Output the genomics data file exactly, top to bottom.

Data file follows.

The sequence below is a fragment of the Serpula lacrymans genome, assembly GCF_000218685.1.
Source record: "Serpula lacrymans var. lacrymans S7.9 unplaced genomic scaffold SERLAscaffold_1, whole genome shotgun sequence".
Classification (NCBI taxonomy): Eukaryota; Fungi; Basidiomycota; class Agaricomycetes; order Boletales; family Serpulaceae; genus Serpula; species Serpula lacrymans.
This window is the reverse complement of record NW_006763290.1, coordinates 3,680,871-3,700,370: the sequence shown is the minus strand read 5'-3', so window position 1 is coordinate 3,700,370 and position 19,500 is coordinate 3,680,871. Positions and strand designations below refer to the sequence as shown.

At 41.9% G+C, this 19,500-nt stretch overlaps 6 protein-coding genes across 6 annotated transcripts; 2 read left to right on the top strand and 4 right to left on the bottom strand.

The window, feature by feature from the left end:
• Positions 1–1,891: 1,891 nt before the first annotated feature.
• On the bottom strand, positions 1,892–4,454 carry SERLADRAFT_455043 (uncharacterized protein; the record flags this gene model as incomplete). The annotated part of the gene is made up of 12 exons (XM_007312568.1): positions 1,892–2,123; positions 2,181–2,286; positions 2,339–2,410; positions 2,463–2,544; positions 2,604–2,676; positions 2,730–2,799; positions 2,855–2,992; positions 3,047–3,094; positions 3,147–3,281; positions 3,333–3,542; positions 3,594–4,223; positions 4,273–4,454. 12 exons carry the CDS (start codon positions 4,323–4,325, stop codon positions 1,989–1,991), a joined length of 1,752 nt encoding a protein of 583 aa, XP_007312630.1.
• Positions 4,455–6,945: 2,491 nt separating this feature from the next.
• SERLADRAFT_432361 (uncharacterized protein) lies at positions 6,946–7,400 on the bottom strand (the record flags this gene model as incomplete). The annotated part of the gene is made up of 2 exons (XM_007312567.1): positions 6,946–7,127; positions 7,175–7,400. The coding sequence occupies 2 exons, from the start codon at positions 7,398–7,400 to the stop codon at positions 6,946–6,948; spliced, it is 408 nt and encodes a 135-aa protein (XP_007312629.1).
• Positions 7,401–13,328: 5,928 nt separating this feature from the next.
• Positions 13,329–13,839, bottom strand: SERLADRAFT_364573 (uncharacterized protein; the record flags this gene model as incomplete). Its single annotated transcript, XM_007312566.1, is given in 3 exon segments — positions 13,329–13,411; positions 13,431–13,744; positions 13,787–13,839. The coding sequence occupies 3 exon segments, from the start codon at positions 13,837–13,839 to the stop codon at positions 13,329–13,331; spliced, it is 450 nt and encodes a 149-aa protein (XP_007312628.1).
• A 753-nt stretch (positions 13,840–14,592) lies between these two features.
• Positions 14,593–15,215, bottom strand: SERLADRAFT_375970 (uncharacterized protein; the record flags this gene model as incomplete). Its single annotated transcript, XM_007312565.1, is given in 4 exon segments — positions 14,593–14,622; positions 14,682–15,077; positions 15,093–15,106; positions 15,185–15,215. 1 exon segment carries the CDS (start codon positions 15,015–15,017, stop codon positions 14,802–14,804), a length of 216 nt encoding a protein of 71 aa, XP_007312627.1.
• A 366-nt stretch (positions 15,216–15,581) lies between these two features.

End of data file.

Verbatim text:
The sequence below is a fragment of the Serpula lacrymans genome, assembly GCF_000218685.1.
Source record: "Serpula lacrymans var. lacrymans S7.9 unplaced genomic scaffold SERLAscaffold_1, whole genome shotgun sequence".
Classification (NCBI taxonomy): Eukaryota; Fungi; Basidiomycota; class Agaricomycetes; order Boletales; family Serpulaceae; genus Serpula; species Serpula lacrymans.
This window is the reverse complement of record NW_006763290.1, coordinates 3,680,871-3,700,370: the sequence shown is the minus strand read 5'-3', so window position 1 is coordinate 3,700,370 and position 19,500 is coordinate 3,680,871. Positions and strand designations below refer to the sequence as shown.

At 41.9% G+C, this 19,500-nt stretch overlaps 6 protein-coding genes across 6 annotated transcripts; 2 read left to right on the top strand and 4 right to left on the bottom strand.

The window, feature by feature from the left end:
• Positions 1–1,891: 1,891 nt before the first annotated feature.
• On the bottom strand, positions 1,892–4,454 carry SERLADRAFT_455043 (uncharacterized protein; the record flags this gene model as incomplete). The annotated part of the gene is made up of 12 exons (XM_007312568.1): positions 1,892–2,123; positions 2,181–2,286; positions 2,339–2,410; positions 2,463–2,544; positions 2,604–2,676; positions 2,730–2,799; positions 2,855–2,992; positions 3,047–3,094; positions 3,147–3,281; positions 3,333–3,542; positions 3,594–4,223; positions 4,273–4,454. 12 exons carry the CDS (start codon positions 4,323–4,325, stop codon positions 1,989–1,991), a joined length of 1,752 nt encoding a protein of 583 aa, XP_007312630.1.
• Positions 4,455–6,945: 2,491 nt separating this feature from the next.
• SERLADRAFT_432361 (uncharacterized protein) lies at positions 6,946–7,400 on the bottom strand (the record flags this gene model as incomplete). The annotated part of the gene is made up of 2 exons (XM_007312567.1): positions 6,946–7,127; positions 7,175–7,400. The coding sequence occupies 2 exons, from the start codon at positions 7,398–7,400 to the stop codon at positions 6,946–6,948; spliced, it is 408 nt and encodes a 135-aa protein (XP_007312629.1).
• Positions 7,401–13,328: 5,928 nt separating this feature from the next.
• Positions 13,329–13,839, bottom strand: SERLADRAFT_364573 (uncharacterized protein; the record flags this gene model as incomplete). Its single annotated transcript, XM_007312566.1, is given in 3 exon segments — positions 13,329–13,411; positions 13,431–13,744; positions 13,787–13,839. The coding sequence occupies 3 exon segments, from the start codon at positions 13,837–13,839 to the stop codon at positions 13,329–13,331; spliced, it is 450 nt and encodes a 149-aa protein (XP_007312628.1).
• A 753-nt stretch (positions 13,840–14,592) lies between these two features.
• Positions 14,593–15,215, bottom strand: SERLADRAFT_375970 (uncharacterized protein; the record flags this gene model as incomplete). Its single annotated transcript, XM_007312565.1, is given in 4 exon segments — positions 14,593–14,622; positions 14,682–15,077; positions 15,093–15,106; positions 15,185–15,215. 1 exon segment carries the CDS (start codon positions 15,015–15,017, stop codon positions 14,802–14,804), a length of 216 nt encoding a protein of 71 aa, XP_007312627.1.
• A 366-nt stretch (positions 15,216–15,581) lies between these two features.